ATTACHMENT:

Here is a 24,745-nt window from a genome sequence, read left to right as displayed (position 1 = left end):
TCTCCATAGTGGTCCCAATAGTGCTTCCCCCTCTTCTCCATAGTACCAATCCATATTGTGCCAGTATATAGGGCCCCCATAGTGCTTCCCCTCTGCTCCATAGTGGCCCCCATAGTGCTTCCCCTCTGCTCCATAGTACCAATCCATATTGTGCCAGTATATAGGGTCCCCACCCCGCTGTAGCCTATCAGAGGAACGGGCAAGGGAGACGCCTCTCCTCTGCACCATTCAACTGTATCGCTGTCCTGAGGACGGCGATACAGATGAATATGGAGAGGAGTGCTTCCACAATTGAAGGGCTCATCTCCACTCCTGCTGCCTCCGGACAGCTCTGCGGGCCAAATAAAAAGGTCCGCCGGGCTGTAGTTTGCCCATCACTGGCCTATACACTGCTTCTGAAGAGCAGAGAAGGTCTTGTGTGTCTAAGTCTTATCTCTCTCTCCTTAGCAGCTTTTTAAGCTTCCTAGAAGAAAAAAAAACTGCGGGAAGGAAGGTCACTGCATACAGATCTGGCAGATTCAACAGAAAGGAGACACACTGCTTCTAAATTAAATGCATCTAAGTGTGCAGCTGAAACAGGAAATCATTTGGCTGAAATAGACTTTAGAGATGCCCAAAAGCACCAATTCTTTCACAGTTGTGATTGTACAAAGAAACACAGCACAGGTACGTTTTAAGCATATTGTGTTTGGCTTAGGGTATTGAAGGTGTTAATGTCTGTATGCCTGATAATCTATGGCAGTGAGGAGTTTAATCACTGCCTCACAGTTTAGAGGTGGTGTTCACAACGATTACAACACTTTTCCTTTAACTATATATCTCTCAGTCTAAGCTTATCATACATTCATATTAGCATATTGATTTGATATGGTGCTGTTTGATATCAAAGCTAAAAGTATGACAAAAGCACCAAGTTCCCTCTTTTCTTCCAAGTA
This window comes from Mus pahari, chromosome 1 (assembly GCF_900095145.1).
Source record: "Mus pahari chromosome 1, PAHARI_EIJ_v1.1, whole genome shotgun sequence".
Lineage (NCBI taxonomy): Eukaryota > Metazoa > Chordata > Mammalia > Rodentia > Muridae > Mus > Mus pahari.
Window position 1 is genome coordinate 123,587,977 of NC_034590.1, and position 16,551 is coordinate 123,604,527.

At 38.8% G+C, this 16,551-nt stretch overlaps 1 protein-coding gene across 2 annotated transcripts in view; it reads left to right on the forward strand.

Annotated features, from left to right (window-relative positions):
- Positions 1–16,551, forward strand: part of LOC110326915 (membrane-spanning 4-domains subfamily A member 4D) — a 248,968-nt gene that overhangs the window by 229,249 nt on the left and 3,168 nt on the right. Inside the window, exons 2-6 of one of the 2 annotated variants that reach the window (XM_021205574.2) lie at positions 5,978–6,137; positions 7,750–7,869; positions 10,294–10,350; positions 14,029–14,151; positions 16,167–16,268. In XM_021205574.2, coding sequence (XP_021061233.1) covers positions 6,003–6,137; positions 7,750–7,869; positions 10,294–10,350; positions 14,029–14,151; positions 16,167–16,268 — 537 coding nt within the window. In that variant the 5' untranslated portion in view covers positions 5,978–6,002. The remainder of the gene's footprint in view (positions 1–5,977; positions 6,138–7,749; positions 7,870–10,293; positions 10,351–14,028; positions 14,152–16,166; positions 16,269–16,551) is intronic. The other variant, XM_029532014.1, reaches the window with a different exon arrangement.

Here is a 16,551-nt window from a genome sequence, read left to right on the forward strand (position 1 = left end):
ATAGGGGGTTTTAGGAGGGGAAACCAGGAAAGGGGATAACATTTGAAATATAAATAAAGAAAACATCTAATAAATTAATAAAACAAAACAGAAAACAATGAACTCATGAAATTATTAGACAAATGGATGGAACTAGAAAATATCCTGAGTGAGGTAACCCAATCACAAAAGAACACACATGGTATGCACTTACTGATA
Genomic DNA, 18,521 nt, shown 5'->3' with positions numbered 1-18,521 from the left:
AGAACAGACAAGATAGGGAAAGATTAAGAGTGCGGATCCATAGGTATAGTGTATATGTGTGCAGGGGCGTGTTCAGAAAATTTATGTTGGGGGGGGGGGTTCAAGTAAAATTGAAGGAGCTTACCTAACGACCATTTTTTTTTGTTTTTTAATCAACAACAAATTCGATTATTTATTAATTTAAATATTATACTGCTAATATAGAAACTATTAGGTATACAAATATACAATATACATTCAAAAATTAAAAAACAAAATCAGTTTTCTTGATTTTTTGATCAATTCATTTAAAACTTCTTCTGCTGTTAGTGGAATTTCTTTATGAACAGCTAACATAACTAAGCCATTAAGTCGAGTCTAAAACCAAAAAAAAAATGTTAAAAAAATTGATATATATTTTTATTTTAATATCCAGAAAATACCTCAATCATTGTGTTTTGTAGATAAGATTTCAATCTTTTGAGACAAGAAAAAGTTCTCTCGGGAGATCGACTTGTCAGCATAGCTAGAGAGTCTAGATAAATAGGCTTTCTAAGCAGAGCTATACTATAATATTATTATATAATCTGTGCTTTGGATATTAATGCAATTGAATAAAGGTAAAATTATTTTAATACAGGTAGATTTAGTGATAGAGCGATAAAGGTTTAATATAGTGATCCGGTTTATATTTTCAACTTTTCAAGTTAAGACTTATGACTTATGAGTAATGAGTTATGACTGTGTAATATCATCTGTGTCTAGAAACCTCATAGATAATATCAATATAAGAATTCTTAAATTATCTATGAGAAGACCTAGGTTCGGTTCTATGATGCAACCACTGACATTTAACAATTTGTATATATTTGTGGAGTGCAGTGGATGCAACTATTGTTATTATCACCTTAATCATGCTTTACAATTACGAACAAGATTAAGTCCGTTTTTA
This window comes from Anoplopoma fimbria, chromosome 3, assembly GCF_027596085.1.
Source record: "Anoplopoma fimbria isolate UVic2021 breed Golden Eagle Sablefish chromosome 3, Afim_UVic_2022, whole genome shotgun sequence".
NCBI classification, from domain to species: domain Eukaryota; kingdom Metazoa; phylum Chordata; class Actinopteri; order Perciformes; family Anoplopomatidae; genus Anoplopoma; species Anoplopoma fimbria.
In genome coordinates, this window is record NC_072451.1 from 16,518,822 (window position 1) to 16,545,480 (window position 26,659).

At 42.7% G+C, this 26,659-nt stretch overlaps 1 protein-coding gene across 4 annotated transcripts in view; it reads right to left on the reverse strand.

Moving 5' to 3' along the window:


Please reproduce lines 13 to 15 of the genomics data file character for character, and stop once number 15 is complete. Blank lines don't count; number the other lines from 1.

AGAACAGACAAGATAGGGAAAGATTAAGAGTGCGGATCCATAGGTATAGTGTATATGTGTGCAGGGGCGTGTTCAGAAAATTTATGTTGGGGGGGGGGGTTCAAGTAAAATTGAAGGAGCTTACCTAACGACCATTTTTTTTTGTTTTTTAATCAACAACAAATTCGATTATTTATTAATTTAAATATTATACTGCTAATATAGAAACTATTAGGTATACAAATATACAATATACATTCAAAAATTAAAAAACAAAATCAGTTTTCTTGATTTTTTGATCAATTCATTTAAAACTTCTTCTGCTGTTAGTGGAATTTCTTTATGAACAGCTAACATAACTAAGCCATTAAGTCGAGTCTAAAACCAAAAAAAAAATGTTAAAAAAATTGATATATATTTTTATTTTAATATCCAGAAAATACCTCAATCATTGTGTTTTGTAGATAAGATTTCAATCTTTTGAGACAAGAAAAAGTTCTCTCGGGAGATCGACTTGTCAGCATAGCTAGAGAGTCTAGATAAATAGGCTTTCTAAGCAGAGCTATACTATAATATTATTATATAATCTGTGCTTTGGATATTAATGCAATTGAATAAAGGTAAAATTATTTTAATACAGGTAGATTTAGTGATAGAGCGATAAAGGTTTAATATAGTGATCCGGTTTATATTTTCAACTTTTCAAGTTAAGACTTATGACTTATGAGTAATGAGTTATGACTGTGTAATATCATCTGTGTCTAGAAACCTCATAGATAATATCAATATAAGAATTCTTAAATTATCTATGAGAAGACCTAGGTTCGGTTCTATGATGCAACCACTGACATTTAACAATTTGTATATATTTGTGGAGTGCAGTGGATGCAACTATTGTTATTATCACCTTAATCATGCTTTACAATTACGAACAAGATTAAGTCCGTTTTTA
This window comes from Anoplopoma fimbria, chromosome 3, assembly GCF_027596085.1.
Source record: "Anoplopoma fimbria isolate UVic2021 breed Golden Eagle Sablefish chromosome 3, Afim_UVic_2022, whole genome shotgun sequence".